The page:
Caroline’s Winter Fun

January 31, 2013

Do you like winter? Caroline Abbott does. I do too, which made the third book of the Caroline series, A Surprise For Caroline, a lot of fun to write.

A Surprise For Caroline by Kathleen Ernst

Isn’t this cover gorgeous?  I love the way illustrator Robert Papp captured the winter landscape.

When the book opens, Caroline is facing a new challenge. Two other girls are staying in the Abbott home: Lydia, Caroline’s cousin; and Rhonda, the daughter of an army officer stationed in Sackets Harbor. Caroline has no trouble getting along with either girl, but when all three of them are together, things get tricky.

Caroline Abbott display, American Girl Store - Chicago

Caroline’s skates would have looked much like these exhibited at the American Girl store in Chicago.

Caroline dearly loves to skate, especially the feeling of gliding effortlessly over the ice. She also has a cherished memory of skating by moonlight with her papa.

Lots of people in the 1800s skated at night if the moon was full and the sky was clear.

Lots of people in the 1800s skated at night if the moon was full and the sky was clear.  (Source unknown)

Unfortunately, Rhonda does not enjoy skating. Caroline struggles to find an outdoor game all three girls can enjoy.

Can you imagine ice skating in a long skirt, and a wool cape instead of a down-filled parka?  This painting depicts a scene about 50 years after my story,  but it reminds me of  Caroline and her friends.  (Winslow Homer)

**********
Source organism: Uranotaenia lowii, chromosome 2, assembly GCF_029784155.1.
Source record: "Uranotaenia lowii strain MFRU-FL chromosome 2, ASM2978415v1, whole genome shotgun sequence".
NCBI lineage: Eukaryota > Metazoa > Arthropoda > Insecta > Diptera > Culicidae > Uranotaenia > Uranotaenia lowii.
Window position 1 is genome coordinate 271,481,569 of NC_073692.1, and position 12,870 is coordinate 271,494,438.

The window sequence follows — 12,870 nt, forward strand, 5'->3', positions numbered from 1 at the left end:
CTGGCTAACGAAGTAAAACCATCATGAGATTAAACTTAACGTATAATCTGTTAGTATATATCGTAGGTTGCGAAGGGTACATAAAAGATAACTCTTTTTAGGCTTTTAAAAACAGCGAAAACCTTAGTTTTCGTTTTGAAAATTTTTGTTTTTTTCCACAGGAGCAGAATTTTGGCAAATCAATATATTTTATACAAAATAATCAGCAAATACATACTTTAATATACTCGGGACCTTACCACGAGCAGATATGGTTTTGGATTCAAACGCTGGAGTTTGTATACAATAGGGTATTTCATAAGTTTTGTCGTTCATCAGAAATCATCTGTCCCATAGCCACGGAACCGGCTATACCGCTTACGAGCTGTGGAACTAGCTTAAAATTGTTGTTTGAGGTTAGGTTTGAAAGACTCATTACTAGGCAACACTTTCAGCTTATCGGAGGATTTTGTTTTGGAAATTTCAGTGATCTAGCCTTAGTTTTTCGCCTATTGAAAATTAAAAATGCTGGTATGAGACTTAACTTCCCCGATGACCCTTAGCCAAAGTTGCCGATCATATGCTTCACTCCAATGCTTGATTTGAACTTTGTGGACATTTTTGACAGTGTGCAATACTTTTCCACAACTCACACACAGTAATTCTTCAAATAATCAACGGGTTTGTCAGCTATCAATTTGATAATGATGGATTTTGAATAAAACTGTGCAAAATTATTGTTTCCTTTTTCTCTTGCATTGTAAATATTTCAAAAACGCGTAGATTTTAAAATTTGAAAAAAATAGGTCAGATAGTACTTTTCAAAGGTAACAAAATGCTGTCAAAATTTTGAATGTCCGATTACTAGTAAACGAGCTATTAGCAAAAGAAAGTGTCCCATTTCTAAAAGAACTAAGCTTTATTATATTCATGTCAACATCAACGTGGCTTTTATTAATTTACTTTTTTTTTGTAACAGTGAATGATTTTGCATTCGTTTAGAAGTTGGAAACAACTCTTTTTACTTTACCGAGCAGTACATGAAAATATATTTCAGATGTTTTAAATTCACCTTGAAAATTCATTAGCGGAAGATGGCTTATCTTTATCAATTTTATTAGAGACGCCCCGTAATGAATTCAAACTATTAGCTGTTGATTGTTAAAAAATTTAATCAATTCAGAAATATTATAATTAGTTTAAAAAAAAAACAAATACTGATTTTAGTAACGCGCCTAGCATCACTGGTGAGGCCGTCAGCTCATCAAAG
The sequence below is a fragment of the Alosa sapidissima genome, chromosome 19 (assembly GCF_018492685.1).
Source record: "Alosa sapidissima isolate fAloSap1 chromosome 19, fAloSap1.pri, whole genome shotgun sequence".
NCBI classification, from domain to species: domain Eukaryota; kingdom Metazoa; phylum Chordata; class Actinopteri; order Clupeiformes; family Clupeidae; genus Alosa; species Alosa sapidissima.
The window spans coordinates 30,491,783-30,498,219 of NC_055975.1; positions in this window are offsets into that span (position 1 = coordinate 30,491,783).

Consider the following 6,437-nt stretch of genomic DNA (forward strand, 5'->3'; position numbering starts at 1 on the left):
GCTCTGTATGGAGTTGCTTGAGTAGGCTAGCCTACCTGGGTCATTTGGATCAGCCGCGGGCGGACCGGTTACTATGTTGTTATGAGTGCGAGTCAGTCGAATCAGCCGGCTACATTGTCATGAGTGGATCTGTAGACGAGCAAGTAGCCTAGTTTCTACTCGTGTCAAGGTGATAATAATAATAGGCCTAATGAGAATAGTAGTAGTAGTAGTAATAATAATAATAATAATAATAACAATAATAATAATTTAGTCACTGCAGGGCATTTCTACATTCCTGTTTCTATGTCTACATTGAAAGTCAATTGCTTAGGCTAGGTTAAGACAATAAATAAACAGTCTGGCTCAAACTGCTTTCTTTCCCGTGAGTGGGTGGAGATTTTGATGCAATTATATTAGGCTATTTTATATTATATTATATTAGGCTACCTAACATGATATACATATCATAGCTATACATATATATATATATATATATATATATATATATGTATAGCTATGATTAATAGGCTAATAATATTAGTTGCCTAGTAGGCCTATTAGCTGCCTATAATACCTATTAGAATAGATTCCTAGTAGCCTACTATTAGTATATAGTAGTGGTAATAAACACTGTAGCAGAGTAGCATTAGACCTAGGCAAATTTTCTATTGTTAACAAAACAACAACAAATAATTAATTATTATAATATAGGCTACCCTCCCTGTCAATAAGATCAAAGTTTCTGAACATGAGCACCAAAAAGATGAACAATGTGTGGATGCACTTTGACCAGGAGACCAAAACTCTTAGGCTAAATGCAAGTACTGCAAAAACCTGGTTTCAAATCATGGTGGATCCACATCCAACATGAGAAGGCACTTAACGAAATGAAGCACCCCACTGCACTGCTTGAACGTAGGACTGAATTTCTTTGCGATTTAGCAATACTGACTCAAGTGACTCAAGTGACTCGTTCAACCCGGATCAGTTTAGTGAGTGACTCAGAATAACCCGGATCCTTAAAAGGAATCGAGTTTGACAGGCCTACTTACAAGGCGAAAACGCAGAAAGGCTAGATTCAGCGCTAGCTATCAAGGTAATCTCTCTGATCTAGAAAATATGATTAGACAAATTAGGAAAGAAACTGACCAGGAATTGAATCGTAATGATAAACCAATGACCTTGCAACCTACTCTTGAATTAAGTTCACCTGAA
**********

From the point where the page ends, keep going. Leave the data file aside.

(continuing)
Can you imagine ice skating in a long skirt, and a wool cape instead of a down-filled parka? This depicts a scene about 50 years after my story, but it reminds me of Caroline and her friends. (Winslow Homer)

Winter in the Canada-U.S. border region during the War of 1812 could be quite challenging. In February, 1813, one British officer wrote in his diary about visiting sentries on a winter night: “It was freezing very hard, the Thermometer somewhere like 30 degrees below zero.  …The most distant sentry was placed near a wood which was our most vulnerable point from the United States—if a moose could have travelled in such intolerable cold.”

The officer thought he caught one of the sentries drunk—quite a serious offense in war-time! He later concluded, however, that the poor sentry had not been drinking; instead he was stumbling and slurring his words because of the severe cold. (Merry Hearts Make Light Days:  The War of 1812 Journal of Lieutenant John Le Couteur, 104th Foot, edited by Donald E. Graves.)

I don’t imagine that Caroline would want to play outside for very long if the temperature was 30 degrees below zero. Still, kids in 1812 liked to play as much as kids today do! Whenever time and conditions permitted, children could be found outside skating, sledding, or making up their own amusements.

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If you look closely, you can see several different cold weather activities.  (Currier & Ives)

What winter fun do you enjoy?

Caroline’s Map

October 19, 2012